The Sneaky Steppers introduced a sense of humor to the Irish dance scene that livened up the art form in a whole new way back in 2010. By 2011, the boys (Sneaky Steppers co-founders Jason Oremus and Chris Naish) wrangled their Riverdance pals and youngsters from Australian Irish dance academies to shoot this ambush video to promote tourism in Ireland.
Since its mid-March debut, the video has been viewed more than 2 million times!
Sneaky Steppers is a Hammerstep initiative. For more info on Hammerstep, visit the crew's website and Facebook page.
Until this year, the world outside of the Irish dance bubble knew little to nothing about the drive, dedication and passion that goes into perfecting and advancing our beloved art form. After some gentle coaxing, filmmaker Sue Bourne convinced An Coimisiun le Rinci Gaelacha to let her crew film a documentary centered around step dancers preparing for the 2010 World Irish Dancing Championships in Glasgow. This was our very first taste of the final documentary, appropriately and concisely titled "Jig."
Michael Flatley revamped his dramatic dance show Lord of the Dance, which originally debuted in 1996, to include updated costumes, new "it" dancers ("bad girl" Ciara Sexton has more than a few international championship titles under her belt, and her on-camera presence is simply electric) and a new technological twist -- 3D!
You can't talk about hand-dancing without giving credit to ex-Riverdancers Peter Harding and Suzanne Cleary, and filmmaker Jonny Reed. This trio, known widely as Up & Over It, was launched into commercial fame in 2010. By 2011, Harding and Cleary were working their way up to the top of the talent list on "Britain's Got Talent."
Speaking of "Britain's Got Talent," Up & Over It wasn't the only Irish dance crew making a splash in the UK. The Celtic Colleens, a troupe of dancers clad in glow-in-the-dark shoes and gloves, created a vibrant stage spectacle. Appearing as if they defy the laws of physics, these dancers presented Irish step in a new light -- err, well, darkness?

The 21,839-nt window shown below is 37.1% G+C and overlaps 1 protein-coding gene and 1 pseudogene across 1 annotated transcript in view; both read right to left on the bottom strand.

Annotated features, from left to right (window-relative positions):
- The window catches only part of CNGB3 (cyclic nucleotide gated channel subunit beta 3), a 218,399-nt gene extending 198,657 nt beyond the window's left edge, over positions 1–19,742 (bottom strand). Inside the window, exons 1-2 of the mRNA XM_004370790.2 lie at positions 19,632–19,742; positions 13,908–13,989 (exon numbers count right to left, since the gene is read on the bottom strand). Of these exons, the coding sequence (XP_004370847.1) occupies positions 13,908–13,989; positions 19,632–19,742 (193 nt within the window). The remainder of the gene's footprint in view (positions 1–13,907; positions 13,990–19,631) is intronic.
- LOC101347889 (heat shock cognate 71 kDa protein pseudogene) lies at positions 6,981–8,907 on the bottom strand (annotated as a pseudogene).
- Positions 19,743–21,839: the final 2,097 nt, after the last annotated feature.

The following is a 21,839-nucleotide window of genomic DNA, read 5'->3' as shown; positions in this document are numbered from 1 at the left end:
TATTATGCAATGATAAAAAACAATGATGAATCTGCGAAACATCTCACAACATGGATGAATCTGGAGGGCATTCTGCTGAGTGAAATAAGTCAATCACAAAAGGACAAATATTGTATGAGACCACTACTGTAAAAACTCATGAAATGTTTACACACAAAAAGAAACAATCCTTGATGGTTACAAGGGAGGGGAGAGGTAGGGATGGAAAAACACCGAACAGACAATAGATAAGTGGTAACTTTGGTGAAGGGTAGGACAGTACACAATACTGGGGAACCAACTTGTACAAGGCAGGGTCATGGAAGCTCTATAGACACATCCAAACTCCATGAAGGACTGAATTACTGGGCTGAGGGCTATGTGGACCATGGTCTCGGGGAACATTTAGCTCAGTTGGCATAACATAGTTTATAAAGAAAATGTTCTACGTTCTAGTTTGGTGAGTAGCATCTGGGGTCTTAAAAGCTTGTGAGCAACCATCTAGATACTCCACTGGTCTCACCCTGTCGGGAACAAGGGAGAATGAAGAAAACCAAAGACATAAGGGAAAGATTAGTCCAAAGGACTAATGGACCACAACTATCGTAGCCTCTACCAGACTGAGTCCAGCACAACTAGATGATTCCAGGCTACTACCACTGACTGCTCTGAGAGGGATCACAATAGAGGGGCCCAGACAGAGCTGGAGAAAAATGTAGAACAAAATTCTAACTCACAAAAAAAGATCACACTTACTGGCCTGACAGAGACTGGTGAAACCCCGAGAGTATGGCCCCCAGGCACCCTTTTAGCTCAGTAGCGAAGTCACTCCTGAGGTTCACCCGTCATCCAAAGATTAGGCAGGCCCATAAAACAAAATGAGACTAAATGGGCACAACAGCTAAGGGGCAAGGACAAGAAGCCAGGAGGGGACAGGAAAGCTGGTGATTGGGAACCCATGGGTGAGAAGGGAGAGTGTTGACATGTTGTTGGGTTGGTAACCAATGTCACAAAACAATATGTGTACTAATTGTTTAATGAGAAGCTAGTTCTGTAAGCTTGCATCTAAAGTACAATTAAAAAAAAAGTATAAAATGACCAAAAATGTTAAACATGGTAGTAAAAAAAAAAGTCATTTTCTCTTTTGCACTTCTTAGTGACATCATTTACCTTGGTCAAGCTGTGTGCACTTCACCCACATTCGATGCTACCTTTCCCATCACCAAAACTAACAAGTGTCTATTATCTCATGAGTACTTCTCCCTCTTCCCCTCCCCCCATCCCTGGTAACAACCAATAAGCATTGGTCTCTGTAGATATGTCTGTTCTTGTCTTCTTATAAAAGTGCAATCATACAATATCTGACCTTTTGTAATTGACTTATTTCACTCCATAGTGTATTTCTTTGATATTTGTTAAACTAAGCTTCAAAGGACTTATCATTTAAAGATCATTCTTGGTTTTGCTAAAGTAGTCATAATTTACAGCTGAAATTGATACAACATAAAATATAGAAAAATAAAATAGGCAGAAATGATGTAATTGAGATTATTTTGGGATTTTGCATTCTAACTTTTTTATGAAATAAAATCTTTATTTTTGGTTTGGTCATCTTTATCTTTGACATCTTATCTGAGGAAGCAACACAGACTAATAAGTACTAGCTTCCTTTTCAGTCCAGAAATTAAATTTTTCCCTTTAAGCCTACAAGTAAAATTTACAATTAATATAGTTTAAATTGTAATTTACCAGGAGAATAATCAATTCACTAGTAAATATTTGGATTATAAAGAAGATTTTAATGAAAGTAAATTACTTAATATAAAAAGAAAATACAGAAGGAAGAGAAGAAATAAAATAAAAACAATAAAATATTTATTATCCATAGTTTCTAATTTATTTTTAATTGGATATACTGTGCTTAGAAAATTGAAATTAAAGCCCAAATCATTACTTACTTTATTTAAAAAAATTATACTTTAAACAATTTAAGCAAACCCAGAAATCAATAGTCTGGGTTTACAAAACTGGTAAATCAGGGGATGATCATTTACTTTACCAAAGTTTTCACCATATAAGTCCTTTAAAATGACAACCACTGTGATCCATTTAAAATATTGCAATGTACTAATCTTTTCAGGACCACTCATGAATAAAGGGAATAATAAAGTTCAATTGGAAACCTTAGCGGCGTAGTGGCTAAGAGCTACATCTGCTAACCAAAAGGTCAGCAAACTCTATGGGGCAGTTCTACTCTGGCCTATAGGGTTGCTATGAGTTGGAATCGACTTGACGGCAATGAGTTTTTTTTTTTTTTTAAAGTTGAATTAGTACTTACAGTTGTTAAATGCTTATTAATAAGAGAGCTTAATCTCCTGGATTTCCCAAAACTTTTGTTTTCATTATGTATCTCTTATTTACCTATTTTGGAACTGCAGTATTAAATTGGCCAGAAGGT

More than 150 choir singers, bell ringers and dancers broke into song and dance in an effort to spread holiday cheer. And as we learned from the St. Patrick's Day flashmob above, it's hard not to smile at the sight of cheerful Irish dancers.
So this is what you get when Irish dancing meets ice dancing! The skating was beautiful and all, but I couldn't help but want to yank the skaters out of my way so I could watch the Irish dancers. Still, this mixture of expression is representative of the year in Irish dance. 2011 was definitely a year of experimentation and collaboration, it seems.
There's no other way to put it: these dancers are simply the best -- the best on the planet. Held in Dublin in 2011, the CLRG World Irish Dancing Championships brought the highest calibre of step dancers from around the globe to one venue to compete for places on the podium. The videos above show the gold medalists from each age category strutting their stuff in the parade of champions. Bravo, dancers.
Back in September, Up & Over It released a video that represented the darker side of professional show dancing. Feeling beat up and bruised after commercial success, Harding, Cleary and Reed produced this video, "Hands," a symbolic end to their hand-dancing days.
Having only been on the Internet for just two weeks, this clip of unconventional Irish dancing is already sparking both debate and excitement. Prodijig, from the creative mind of Irish dancer extraordinaire Alan Kenefick, will debut on UK's "Got To Dance" on New Year's Day. We can't wait to see how this Kanye West choreography goes over with the judges!
Have any other favorite Irish dance videos posted in the last year? Tell me about them in the comments section below.
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